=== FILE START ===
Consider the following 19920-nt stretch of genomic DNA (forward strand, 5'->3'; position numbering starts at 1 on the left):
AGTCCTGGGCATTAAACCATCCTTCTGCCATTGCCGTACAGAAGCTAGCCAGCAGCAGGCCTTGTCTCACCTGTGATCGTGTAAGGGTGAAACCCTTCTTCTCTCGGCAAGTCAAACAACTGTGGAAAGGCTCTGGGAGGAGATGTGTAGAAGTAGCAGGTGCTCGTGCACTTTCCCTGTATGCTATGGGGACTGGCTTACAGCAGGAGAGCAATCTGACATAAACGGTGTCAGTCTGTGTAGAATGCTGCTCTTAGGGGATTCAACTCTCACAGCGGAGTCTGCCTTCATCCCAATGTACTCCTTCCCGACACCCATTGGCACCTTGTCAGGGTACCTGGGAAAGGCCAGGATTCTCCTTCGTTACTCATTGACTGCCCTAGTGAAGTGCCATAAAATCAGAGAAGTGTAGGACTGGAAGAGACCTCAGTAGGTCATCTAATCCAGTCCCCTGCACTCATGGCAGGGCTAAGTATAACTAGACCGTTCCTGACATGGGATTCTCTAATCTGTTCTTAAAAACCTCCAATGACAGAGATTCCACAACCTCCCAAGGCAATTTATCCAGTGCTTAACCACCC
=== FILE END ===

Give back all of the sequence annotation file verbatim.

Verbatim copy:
Consider the following 19920-nt stretch of genomic DNA (forward strand, 5'->3'; position numbering starts at 1 on the left):
AGTCCTGGGCATTAAACCATCCTTCTGCCATTGCCGTACAGAAGCTAGCCAGCAGCAGGCCTTGTCTCACCTGTGATCGTGTAAGGGTGAAACCCTTCTTCTCTCGGCAAGTCAAACAACTGTGGAAAGGCTCTGGGAGGAGATGTGTAGAAGTAGCAGGTGCTCGTGCACTTTCCCTGTATGCTATGGGGACTGGCTTACAGCAGGAGAGCAATCTGACATAAACGGTGTCAGTCTGTGTAGAATGCTGCTCTTAGGGGATTCAACTCTCACAGCGGAGTCTGCCTTCATCCCAATGTACTCCTTCCCGACACCCATTGGCACCTTGTCAGGGTACCTGGGAAAGGCCAGGATTCTCCTTCGTTACTCATTGACTGCCCTAGTGAAGTGCCATAAAATCAGAGAAGTGTAGGACTGGAAGAGACCTCAGTAGGTCATCTAATCCAGTCCCCTGCACTCATGGCAGGGCTAAGTATAACTAGACCGTTCCTGACATGGGATTCTCTAATCTGTTCTTAAAAACCTCCAATGACAGAGATTCCACAACCTCCCAAGGCAATTTATCCAGTGCTTAACCACCC